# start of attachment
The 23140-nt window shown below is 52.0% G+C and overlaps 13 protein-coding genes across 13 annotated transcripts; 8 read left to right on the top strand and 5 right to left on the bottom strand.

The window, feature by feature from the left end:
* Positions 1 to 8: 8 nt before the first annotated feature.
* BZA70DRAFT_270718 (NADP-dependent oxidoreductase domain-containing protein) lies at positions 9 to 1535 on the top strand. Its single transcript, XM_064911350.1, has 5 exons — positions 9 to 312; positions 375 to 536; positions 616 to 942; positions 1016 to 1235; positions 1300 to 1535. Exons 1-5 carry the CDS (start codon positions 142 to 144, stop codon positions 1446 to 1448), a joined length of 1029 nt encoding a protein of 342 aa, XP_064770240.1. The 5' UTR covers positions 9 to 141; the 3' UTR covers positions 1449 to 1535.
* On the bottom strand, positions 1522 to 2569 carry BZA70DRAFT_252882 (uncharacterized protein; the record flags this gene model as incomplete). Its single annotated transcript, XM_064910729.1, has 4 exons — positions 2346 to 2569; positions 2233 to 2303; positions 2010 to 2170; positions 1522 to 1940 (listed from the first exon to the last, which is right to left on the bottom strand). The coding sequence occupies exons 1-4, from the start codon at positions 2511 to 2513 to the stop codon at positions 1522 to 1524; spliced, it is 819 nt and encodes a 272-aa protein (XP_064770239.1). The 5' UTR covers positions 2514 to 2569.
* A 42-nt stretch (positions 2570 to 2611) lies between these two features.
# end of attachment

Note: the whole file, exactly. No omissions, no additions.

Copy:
The 23140-nt window shown below is 52.0% G+C and overlaps 13 protein-coding genes across 13 annotated transcripts; 8 read left to right on the top strand and 5 right to left on the bottom strand.

The window, feature by feature from the left end:
* Positions 1 to 8: 8 nt before the first annotated feature.
* BZA70DRAFT_270718 (NADP-dependent oxidoreductase domain-containing protein) lies at positions 9 to 1535 on the top strand. Its single transcript, XM_064911350.1, has 5 exons — positions 9 to 312; positions 375 to 536; positions 616 to 942; positions 1016 to 1235; positions 1300 to 1535. Exons 1-5 carry the CDS (start codon positions 142 to 144, stop codon positions 1446 to 1448), a joined length of 1029 nt encoding a protein of 342 aa, XP_064770240.1. The 5' UTR covers positions 9 to 141; the 3' UTR covers positions 1449 to 1535.
* On the bottom strand, positions 1522 to 2569 carry BZA70DRAFT_252882 (uncharacterized protein; the record flags this gene model as incomplete). Its single annotated transcript, XM_064910729.1, has 4 exons — positions 2346 to 2569; positions 2233 to 2303; positions 2010 to 2170; positions 1522 to 1940 (listed from the first exon to the last, which is right to left on the bottom strand). The coding sequence occupies exons 1-4, from the start codon at positions 2511 to 2513 to the stop codon at positions 1522 to 1524; spliced, it is 819 nt and encodes a 272-aa protein (XP_064770239.1). The 5' UTR covers positions 2514 to 2569.
* A 42-nt stretch (positions 2570 to 2611) lies between these two features.